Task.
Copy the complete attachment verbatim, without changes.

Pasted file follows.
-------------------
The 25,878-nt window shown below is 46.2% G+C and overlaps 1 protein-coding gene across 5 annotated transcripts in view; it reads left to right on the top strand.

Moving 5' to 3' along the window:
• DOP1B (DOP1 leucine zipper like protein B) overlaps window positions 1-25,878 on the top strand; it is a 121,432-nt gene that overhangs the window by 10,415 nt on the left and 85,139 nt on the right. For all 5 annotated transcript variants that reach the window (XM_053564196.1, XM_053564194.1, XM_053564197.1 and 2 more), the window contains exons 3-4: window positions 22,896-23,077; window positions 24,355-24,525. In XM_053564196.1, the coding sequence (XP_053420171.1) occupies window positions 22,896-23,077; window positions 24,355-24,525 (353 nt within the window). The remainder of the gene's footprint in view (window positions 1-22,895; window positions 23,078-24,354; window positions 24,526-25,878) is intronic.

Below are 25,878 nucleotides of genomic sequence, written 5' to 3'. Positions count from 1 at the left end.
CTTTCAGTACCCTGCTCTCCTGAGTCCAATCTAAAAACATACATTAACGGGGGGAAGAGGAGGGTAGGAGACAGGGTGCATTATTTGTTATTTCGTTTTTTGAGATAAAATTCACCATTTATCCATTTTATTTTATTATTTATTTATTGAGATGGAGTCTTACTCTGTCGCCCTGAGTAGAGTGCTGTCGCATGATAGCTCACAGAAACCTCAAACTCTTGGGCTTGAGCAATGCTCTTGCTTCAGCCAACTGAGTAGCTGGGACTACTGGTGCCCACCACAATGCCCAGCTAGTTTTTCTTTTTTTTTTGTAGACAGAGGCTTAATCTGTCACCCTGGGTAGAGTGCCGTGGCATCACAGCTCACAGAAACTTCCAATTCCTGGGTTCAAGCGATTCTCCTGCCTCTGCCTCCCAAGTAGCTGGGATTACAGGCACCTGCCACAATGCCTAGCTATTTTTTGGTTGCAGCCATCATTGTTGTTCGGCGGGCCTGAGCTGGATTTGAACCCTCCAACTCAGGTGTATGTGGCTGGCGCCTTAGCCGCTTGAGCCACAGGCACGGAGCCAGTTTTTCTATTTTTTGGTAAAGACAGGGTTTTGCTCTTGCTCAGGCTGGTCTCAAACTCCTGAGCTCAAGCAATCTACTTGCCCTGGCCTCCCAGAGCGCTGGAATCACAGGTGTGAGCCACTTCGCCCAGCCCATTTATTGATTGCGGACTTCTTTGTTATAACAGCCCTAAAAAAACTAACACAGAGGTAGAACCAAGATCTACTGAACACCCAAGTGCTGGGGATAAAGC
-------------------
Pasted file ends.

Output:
The 25,878-nt window shown below is 46.2% G+C and overlaps 1 protein-coding gene across 5 annotated transcripts in view; it reads left to right on the top strand.

Moving 5' to 3' along the window:
• DOP1B (DOP1 leucine zipper like protein B) overlaps window positions 1-25,878 on the top strand; it is a 121,432-nt gene that overhangs the window by 10,415 nt on the left and 85,139 nt on the right. For all 5 annotated transcript variants that reach the window (XM_053564196.1, XM_053564194.1, XM_053564197.1 and 2 more), the window contains exons 3-4: window positions 22,896-23,077; window positions 24,355-24,525. In XM_053564196.1, the coding sequence (XP_053420171.1) occupies window positions 22,896-23,077; window positions 24,355-24,525 (353 nt within the window). The remainder of the gene's footprint in view (window positions 1-22,895; window positions 23,078-24,354; window positions 24,526-25,878) is intronic.

Below are 25,878 nucleotides of genomic sequence, written 5' to 3'. Positions count from 1 at the left end.
CTTTCAGTACCCTGCTCTCCTGAGTCCAATCTAAAAACATACATTAACGGGGGGAAGAGGAGGGTAGGAGACAGGGTGCATTATTTGTTATTTCGTTTTTTGAGATAAAATTCACCATTTATCCATTTTATTTTATTATTTATTTATTGAGATGGAGTCTTACTCTGTCGCCCTGAGTAGAGTGCTGTCGCATGATAGCTCACAGAAACCTCAAACTCTTGGGCTTGAGCAATGCTCTTGCTTCAGCCAACTGAGTAGCTGGGACTACTGGTGCCCACCACAATGCCCAGCTAGTTTTTCTTTTTTTTTTGTAGACAGAGGCTTAATCTGTCACCCTGGGTAGAGTGCCGTGGCATCACAGCTCACAGAAACTTCCAATTCCTGGGTTCAAGCGATTCTCCTGCCTCTGCCTCCCAAGTAGCTGGGATTACAGGCACCTGCCACAATGCCTAGCTATTTTTTGGTTGCAGCCATCATTGTTGTTCGGCGGGCCTGAGCTGGATTTGAACCCTCCAACTCAGGTGTATGTGGCTGGCGCCTTAGCCGCTTGAGCCACAGGCACGGAGCCAGTTTTTCTATTTTTTGGTAAAGACAGGGTTTTGCTCTTGCTCAGGCTGGTCTCAAACTCCTGAGCTCAAGCAATCTACTTGCCCTGGCCTCCCAGAGCGCTGGAATCACAGGTGTGAGCCACTTCGCCCAGCCCATTTATTGATTGCGGACTTCTTTGTTATAACAGCCCTAAAAAAACTAACACAGAGGTAGAACCAAGATCTACTGAACACCCAAGTGCTGGGGATAAAGC